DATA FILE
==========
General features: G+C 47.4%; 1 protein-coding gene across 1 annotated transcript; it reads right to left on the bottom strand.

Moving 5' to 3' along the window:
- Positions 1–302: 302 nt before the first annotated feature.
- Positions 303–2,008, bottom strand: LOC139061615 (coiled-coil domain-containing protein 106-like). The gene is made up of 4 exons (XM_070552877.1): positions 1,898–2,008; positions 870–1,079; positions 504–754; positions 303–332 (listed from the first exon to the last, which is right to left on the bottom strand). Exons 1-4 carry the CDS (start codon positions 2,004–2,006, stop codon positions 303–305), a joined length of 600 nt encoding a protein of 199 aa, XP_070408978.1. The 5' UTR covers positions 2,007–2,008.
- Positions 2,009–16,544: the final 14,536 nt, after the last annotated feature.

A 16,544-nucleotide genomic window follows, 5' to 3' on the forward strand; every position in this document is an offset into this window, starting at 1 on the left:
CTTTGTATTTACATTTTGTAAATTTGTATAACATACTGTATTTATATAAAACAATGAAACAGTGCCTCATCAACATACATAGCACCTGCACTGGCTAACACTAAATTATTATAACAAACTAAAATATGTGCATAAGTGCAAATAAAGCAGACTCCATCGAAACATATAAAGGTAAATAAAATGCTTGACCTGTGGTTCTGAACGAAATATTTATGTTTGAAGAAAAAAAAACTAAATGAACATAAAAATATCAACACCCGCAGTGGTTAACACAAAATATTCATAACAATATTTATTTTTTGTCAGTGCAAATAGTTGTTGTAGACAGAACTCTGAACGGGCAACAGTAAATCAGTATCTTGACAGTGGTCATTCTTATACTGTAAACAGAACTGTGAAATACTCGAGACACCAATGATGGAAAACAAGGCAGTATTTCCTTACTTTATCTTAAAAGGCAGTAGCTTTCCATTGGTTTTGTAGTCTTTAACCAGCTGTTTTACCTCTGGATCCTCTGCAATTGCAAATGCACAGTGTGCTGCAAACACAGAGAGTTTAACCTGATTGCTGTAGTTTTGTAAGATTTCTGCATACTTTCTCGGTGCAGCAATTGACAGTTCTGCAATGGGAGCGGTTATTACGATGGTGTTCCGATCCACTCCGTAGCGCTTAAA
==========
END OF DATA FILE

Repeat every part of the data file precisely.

General features: G+C 47.4%; 1 protein-coding gene across 1 annotated transcript; it reads right to left on the bottom strand.

Moving 5' to 3' along the window:
- Positions 1–302: 302 nt before the first annotated feature.
- Positions 303–2,008, bottom strand: LOC139061615 (coiled-coil domain-containing protein 106-like). The gene is made up of 4 exons (XM_070552877.1): positions 1,898–2,008; positions 870–1,079; positions 504–754; positions 303–332 (listed from the first exon to the last, which is right to left on the bottom strand). Exons 1-4 carry the CDS (start codon positions 2,004–2,006, stop codon positions 303–305), a joined length of 600 nt encoding a protein of 199 aa, XP_070408978.1. The 5' UTR covers positions 2,007–2,008.
- Positions 2,009–16,544: the final 14,536 nt, after the last annotated feature.

A 16,544-nucleotide genomic window follows, 5' to 3' on the forward strand; every position in this document is an offset into this window, starting at 1 on the left:
CTTTGTATTTACATTTTGTAAATTTGTATAACATACTGTATTTATATAAAACAATGAAACAGTGCCTCATCAACATACATAGCACCTGCACTGGCTAACACTAAATTATTATAACAAACTAAAATATGTGCATAAGTGCAAATAAAGCAGACTCCATCGAAACATATAAAGGTAAATAAAATGCTTGACCTGTGGTTCTGAACGAAATATTTATGTTTGAAGAAAAAAAAACTAAATGAACATAAAAATATCAACACCCGCAGTGGTTAACACAAAATATTCATAACAATATTTATTTTTTGTCAGTGCAAATAGTTGTTGTAGACAGAACTCTGAACGGGCAACAGTAAATCAGTATCTTGACAGTGGTCATTCTTATACTGTAAACAGAACTGTGAAATACTCGAGACACCAATGATGGAAAACAAGGCAGTATTTCCTTACTTTATCTTAAAAGGCAGTAGCTTTCCATTGGTTTTGTAGTCTTTAACCAGCTGTTTTACCTCTGGATCCTCTGCAATTGCAAATGCACAGTGTGCTGCAAACACAGAGAGTTTAACCTGATTGCTGTAGTTTTGTAAGATTTCTGCATACTTTCTCGGTGCAGCAATTGACAGTTCTGCAATGGGAGCGGTTATTACGATGGTGTTCCGATCCACTCCGTAGCGCTTAAA